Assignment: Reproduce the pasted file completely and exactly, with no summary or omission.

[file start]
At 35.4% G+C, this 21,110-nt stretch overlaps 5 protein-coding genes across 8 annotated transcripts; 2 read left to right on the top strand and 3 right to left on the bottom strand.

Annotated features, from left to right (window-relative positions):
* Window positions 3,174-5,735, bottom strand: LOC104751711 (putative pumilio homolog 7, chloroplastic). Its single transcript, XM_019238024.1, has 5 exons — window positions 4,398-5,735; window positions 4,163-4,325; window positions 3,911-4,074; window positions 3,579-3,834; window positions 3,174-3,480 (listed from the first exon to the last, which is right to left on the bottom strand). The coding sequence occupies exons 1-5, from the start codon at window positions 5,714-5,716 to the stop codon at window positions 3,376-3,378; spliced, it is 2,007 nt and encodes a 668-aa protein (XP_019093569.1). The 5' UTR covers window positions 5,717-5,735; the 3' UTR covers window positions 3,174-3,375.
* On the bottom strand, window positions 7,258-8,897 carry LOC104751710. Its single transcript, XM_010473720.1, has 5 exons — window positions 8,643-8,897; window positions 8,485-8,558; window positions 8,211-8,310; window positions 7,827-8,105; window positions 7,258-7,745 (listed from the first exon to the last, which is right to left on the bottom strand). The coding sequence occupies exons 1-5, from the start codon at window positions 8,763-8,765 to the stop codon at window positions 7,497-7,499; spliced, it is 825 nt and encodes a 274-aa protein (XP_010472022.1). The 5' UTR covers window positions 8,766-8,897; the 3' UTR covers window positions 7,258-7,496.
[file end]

At 35.4% G+C, this 21,110-nt stretch overlaps 5 protein-coding genes across 8 annotated transcripts; 2 read left to right on the top strand and 3 right to left on the bottom strand.

Annotated features, from left to right (window-relative positions):
* Window positions 3,174-5,735, bottom strand: LOC104751711 (putative pumilio homolog 7, chloroplastic). Its single transcript, XM_019238024.1, has 5 exons — window positions 4,398-5,735; window positions 4,163-4,325; window positions 3,911-4,074; window positions 3,579-3,834; window positions 3,174-3,480 (listed from the first exon to the last, which is right to left on the bottom strand). The coding sequence occupies exons 1-5, from the start codon at window positions 5,714-5,716 to the stop codon at window positions 3,376-3,378; spliced, it is 2,007 nt and encodes a 668-aa protein (XP_019093569.1). The 5' UTR covers window positions 5,717-5,735; the 3' UTR covers window positions 3,174-3,375.
* On the bottom strand, window positions 7,258-8,897 carry LOC104751710. Its single transcript, XM_010473720.1, has 5 exons — window positions 8,643-8,897; window positions 8,485-8,558; window positions 8,211-8,310; window positions 7,827-8,105; window positions 7,258-7,745 (listed from the first exon to the last, which is right to left on the bottom strand). The coding sequence occupies exons 1-5, from the start codon at window positions 8,763-8,765 to the stop codon at window positions 7,497-7,499; spliced, it is 825 nt and encodes a 274-aa protein (XP_010472022.1). The 5' UTR covers window positions 8,766-8,897; the 3' UTR covers window positions 7,258-7,496.